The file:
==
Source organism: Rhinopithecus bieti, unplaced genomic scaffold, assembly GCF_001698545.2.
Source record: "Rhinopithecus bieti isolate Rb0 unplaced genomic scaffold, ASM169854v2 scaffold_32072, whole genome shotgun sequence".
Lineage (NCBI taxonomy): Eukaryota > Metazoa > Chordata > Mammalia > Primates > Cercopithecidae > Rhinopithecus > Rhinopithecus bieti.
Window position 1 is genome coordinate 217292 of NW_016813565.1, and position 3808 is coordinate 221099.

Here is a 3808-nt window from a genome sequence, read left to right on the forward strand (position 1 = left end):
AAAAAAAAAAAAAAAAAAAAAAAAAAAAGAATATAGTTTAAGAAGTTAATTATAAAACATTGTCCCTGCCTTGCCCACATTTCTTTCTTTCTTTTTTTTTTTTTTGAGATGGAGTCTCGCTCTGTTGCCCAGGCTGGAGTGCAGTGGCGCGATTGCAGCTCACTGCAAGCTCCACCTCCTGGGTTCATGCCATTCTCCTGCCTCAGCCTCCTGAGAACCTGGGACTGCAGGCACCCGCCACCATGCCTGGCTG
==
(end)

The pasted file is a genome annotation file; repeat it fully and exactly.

Source organism: Rhinopithecus bieti, unplaced genomic scaffold, assembly GCF_001698545.2.
Source record: "Rhinopithecus bieti isolate Rb0 unplaced genomic scaffold, ASM169854v2 scaffold_32072, whole genome shotgun sequence".
Lineage (NCBI taxonomy): Eukaryota > Metazoa > Chordata > Mammalia > Primates > Cercopithecidae > Rhinopithecus > Rhinopithecus bieti.
Window position 1 is genome coordinate 217292 of NW_016813565.1, and position 3808 is coordinate 221099.

Here is a 3808-nt window from a genome sequence, read left to right on the forward strand (position 1 = left end):
AAAAAAAAAAAAAAAAAAAAAAAAAAAAGAATATAGTTTAAGAAGTTAATTATAAAACATTGTCCCTGCCTTGCCCACATTTCTTTCTTTCTTTTTTTTTTTTTTGAGATGGAGTCTCGCTCTGTTGCCCAGGCTGGAGTGCAGTGGCGCGATTGCAGCTCACTGCAAGCTCCACCTCCTGGGTTCATGCCATTCTCCTGCCTCAGCCTCCTGAGAACCTGGGACTGCAGGCACCCGCCACCATGCCTGGCTG